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Managing grassland effectively during high fertiliser pricing

With fertiliser costs spiking, effective management of your grassland is vital for ensuring growth potential and a strong ROI. On a recent Yara ‘Grow the Future’ podcast, Philip Cosgrave, country grassland agronomist at Yara, offered his thoughts and advice considering the current circumstances.

“It’s a big challenge for the livestock sector,” says Philip. “Arable farmers may have made a straightforward economic calculation about their optimum N rates, but livestock farmers also have to calculate making forage to feed their animals, as substituting homegrown forage with purchased feed will be more expensive.”

Like other sectors, the fertiliser industry has also experience multiple problems with logistics and deliveries. As spring approaches, this is yet another thing that farmers must account for.

Reducing rates

“There are many things to think about,” says Philip. “For example, the actual return on dry matter per kg of N is particularly variable in the spring, depending on weather and soil conditions. Sometimes we can have a good return of (12-15kg of dry matter per 1kg of N), sometimes far less (3-5kg of dry matter per 1kg of N).”

In addition, Philip suggests that reducing N rates on first-cut silage fertiliser could ultimately be problematic: “The most reliable return on N is in the first cut and we don’t know what the weather’s going to be like later. Reducing N in hope that costs will come down and you can make up deficit later that could be quite risky.”

“ Those savings can also incur costs elsewhere. I would look at maintaining optimum N rates on first cut. Reducing the number of hectares needs to be carefully considered and worked out according to how much silage you actually need.”

Straight N

Is a straight N product worth switching to? Here, Philip is quick to answer. “There’s no point switching,” he says. “If you’ve spread using a compound fertiliser in other years and then switch back to straight N, you’re likely to suffer a 10% yield loss at minimum, with potential other consequences.”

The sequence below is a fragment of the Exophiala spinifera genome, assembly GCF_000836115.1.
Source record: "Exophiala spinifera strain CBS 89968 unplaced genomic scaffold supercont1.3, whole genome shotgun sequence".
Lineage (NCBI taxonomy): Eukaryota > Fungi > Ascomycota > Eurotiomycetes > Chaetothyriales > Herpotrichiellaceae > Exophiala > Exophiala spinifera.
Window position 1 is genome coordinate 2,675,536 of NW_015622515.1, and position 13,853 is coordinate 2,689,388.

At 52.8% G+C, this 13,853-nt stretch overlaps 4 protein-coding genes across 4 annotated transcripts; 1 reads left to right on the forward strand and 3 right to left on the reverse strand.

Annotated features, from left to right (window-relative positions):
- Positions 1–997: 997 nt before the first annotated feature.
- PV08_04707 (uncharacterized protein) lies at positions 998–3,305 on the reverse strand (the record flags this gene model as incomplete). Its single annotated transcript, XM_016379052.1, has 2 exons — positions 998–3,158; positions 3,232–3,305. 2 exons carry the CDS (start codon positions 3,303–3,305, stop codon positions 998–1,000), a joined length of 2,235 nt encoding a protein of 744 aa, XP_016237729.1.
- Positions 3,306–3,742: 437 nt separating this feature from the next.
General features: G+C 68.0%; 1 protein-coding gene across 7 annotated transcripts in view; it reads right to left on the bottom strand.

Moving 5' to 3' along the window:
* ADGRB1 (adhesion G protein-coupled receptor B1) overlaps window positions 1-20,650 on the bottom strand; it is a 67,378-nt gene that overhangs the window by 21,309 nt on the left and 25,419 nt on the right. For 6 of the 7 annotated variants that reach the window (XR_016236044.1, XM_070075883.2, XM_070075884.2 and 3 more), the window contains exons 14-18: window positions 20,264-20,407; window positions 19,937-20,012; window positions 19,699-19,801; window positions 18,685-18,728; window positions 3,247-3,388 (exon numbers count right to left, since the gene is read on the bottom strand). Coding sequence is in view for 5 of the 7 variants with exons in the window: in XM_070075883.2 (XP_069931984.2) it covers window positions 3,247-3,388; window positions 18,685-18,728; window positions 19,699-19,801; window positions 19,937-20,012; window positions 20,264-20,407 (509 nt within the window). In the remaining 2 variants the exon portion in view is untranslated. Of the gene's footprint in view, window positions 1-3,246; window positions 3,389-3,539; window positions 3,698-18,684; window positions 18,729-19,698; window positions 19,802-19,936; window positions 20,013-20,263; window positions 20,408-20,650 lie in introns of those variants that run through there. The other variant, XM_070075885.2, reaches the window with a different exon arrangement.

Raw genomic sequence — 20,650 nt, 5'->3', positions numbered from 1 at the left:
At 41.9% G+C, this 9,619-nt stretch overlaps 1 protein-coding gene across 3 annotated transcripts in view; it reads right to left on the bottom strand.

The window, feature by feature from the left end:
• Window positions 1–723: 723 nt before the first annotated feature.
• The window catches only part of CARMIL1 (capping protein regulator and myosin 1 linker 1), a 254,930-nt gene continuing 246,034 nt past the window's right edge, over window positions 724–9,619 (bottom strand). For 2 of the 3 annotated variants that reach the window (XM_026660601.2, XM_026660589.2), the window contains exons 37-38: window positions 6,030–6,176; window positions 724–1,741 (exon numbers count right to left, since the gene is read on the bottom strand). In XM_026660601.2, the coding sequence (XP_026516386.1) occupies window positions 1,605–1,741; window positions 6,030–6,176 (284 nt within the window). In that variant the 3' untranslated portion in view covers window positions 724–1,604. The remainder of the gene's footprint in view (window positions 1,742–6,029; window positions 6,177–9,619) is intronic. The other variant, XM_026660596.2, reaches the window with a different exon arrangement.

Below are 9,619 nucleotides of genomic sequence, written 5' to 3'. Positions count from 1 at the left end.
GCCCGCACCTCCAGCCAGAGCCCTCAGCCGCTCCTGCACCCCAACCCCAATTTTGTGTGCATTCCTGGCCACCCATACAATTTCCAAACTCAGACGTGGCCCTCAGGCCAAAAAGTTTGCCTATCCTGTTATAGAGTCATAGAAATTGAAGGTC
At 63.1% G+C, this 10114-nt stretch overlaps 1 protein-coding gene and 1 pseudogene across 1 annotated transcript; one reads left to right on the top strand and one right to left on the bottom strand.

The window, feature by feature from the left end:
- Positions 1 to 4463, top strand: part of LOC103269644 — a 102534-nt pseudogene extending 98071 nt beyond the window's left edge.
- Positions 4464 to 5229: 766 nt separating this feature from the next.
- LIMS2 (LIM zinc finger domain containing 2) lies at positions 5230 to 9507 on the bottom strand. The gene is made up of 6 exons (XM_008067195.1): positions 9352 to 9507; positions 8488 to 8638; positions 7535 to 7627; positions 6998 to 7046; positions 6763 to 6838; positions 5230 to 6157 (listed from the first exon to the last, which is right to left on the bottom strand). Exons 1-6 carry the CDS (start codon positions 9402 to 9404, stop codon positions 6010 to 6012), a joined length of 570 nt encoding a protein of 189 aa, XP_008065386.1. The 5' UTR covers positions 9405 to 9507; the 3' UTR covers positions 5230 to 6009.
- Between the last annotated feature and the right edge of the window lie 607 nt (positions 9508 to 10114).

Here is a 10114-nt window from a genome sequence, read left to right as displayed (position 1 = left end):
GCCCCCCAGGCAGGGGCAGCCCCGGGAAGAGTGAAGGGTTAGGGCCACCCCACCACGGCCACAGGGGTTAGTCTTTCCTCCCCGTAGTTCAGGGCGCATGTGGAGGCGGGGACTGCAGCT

“We recommend continuing to use an NPKS fertiliser in order to maintain NUE (Nutrient Use Efficiency).”

Slurry and manures

Farmer should look to utilise more slurry in the spring for grazing and first cuts, as spreading in the spring increases the N availability within it. By applying earlier, we can effectively reduce fertiliser requirements by about £5 or £6 per 10 m³.

“There is huge variability, not just in our soils but manure,” says Philip. “This year it would be worthwhile getting it analysed and really get some accuracy in terms of how much purchased fertiliser you can replace.”

Intensively stocked grassland farms in particular should also consider soil testing more regularly to monitor soil fertility trends. Organic manures are often applied on the same parts of the farm, year after year, for a number of reasons, but this ultimately undermines the potential value of this resource.

“Fertiliser recommendations are not an exact science,” says Philip. “Remember, grass requires a continuous and balanced nutrient supply from the soil to achieve its production potential. If a farm is regularly soil testing, say every three years, then the £1 ha/year cost is money well spent.”

Prioritise efficiency

 At the close of the podcast, Philip asks farmers to consider their options and not just assume that what worked in the past will necessarily produce the best results: “Look at soil temperatures and long-range forecasts. For example, if we wait until the grass is growing before applying, we can miss out on potential early grass growth. Applying when soil conditions are right increases the amount of grass grown over a given period. This early grass is very valuable.

“Basically, regardless of the price of fertiliser we should be looking at efficiency. Nutrient management planning should be done earlier rather than later. Spread the risk where possible and optimise your first cut – it’s where you get the best bang for your buck per kg of N.”

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